Iran Threatens New Enrichment if Sanctions Pass

January 25, 2015  

As yet another round of talks between Western countries and Iran on the latter country’s scaling back its uranium enrichment program wrapped up with no progress last week, Iran announced that it would seek to enrich uranium to even greater levels.

Iranian parliamentarians said over the weekend they would draft a new law to upgrade enrichment efforts and acquire advanced centriuges.

Hossein Naghavi Hosseini, chairman of Iran’s National Security and Foreign Policy Committee, said that “this bill will allow the government to continue enrichment, using new generation centrifuges. The parliament’s nuclear committee is working on the technical issues and details of this draft.”

A bill by Democratic Senator Robert Menendez and Republican Senator Mark Kirk would impose new sanctions on Iran if a nuclear deal is not reached by March, a timetable that has already been extended past the original November deadline.  

Under an interim deal, Iran’s stock of fissile material has been diluted from 20 percent enriched uranium to five percent in exchange for limited sanctions relief. But Iran warned Friday that that deal would be thrown out if the US tried to pass new sanctions.

Speaking at the World Economic Forum in Davos Friday, Iranian Foreign Minister Javad Zarif said that “a sanctions bill by the U.S. Congress will kill the Joint Plan of Action that we adopted last year in Geneva,” and that Iran would “retaliate” by stepping up its enrichment efforts.”

On Thursday, a group of top European diplomats spoke out against imposing new sanctions on Iran at this time, calling for talks between Western powers and the Islamic Republic to be given an opportunity to succeed.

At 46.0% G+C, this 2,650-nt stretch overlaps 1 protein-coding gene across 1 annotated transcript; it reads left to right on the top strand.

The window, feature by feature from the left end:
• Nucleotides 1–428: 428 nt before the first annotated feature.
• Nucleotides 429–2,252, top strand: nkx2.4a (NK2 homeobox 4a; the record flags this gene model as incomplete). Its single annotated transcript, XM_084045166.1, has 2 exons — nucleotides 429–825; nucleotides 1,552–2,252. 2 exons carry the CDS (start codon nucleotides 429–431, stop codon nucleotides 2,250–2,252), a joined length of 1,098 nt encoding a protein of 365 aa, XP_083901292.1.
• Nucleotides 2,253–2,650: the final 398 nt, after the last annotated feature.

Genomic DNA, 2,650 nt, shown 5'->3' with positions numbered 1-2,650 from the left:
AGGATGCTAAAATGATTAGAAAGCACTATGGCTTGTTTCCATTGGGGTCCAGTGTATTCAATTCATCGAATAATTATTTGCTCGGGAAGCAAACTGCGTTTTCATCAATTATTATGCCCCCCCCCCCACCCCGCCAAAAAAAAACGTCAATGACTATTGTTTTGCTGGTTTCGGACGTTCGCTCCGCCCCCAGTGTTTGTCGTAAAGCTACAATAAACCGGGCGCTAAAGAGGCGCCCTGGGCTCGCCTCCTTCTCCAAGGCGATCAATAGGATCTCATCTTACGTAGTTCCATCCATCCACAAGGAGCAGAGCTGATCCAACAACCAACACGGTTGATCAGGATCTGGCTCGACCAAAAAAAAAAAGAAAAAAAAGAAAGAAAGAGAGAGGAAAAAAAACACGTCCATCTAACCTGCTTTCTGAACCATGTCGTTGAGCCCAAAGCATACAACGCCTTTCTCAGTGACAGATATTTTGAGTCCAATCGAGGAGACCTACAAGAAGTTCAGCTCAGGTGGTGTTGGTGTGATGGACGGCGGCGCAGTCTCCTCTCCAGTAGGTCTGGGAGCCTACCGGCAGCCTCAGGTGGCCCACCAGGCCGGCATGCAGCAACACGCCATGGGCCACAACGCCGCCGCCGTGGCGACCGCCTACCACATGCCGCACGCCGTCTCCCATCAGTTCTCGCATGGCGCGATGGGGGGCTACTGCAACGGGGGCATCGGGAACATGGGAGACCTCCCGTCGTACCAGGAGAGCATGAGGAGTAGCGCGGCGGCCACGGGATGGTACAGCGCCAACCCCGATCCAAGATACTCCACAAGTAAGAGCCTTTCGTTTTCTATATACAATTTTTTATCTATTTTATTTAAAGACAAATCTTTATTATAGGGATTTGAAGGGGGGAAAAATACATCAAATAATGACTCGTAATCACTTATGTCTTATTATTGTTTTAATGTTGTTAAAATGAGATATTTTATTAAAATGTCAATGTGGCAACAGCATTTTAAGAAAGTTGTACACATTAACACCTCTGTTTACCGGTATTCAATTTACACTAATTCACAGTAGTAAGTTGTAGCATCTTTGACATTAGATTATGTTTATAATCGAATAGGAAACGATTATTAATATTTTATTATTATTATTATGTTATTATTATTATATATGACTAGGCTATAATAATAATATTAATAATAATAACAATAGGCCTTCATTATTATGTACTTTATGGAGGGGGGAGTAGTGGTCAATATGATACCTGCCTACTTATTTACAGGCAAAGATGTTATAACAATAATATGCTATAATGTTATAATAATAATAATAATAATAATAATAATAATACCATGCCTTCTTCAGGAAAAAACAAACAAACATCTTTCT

“While many Iranians know how much they stand to gain by overcoming isolation and engaging with the world, there are also those in Tehran who oppose any nuclear deal. We should not give them new arguments. New sanctions at this moment might also fracture the international coalition that has made sanctions so effective so far. Rather than strengthening our negotiating position, new sanctions legislation at this point would set us back,” wrote the diplomats.

Nuclear negotiators of Iran and the P5+1 countries – Russia, China, France, Britain, the US, plus Germany – wrapped up their second round of talks concerning Tehran’s nuclear program last Sunday. They agreed to resume their discussions next month.

The talks, chaired by EU official Helga Schmid, are being held with the hope of achieving further progress towards a long-term comprehensive solution on the nuclear issue.

This was the second round of discussions since Tehran and the P5+1 group failed to work out a permanent nuclear deal by last November’s deadline. The sides decided to extend their talks for seven more months until July 1.

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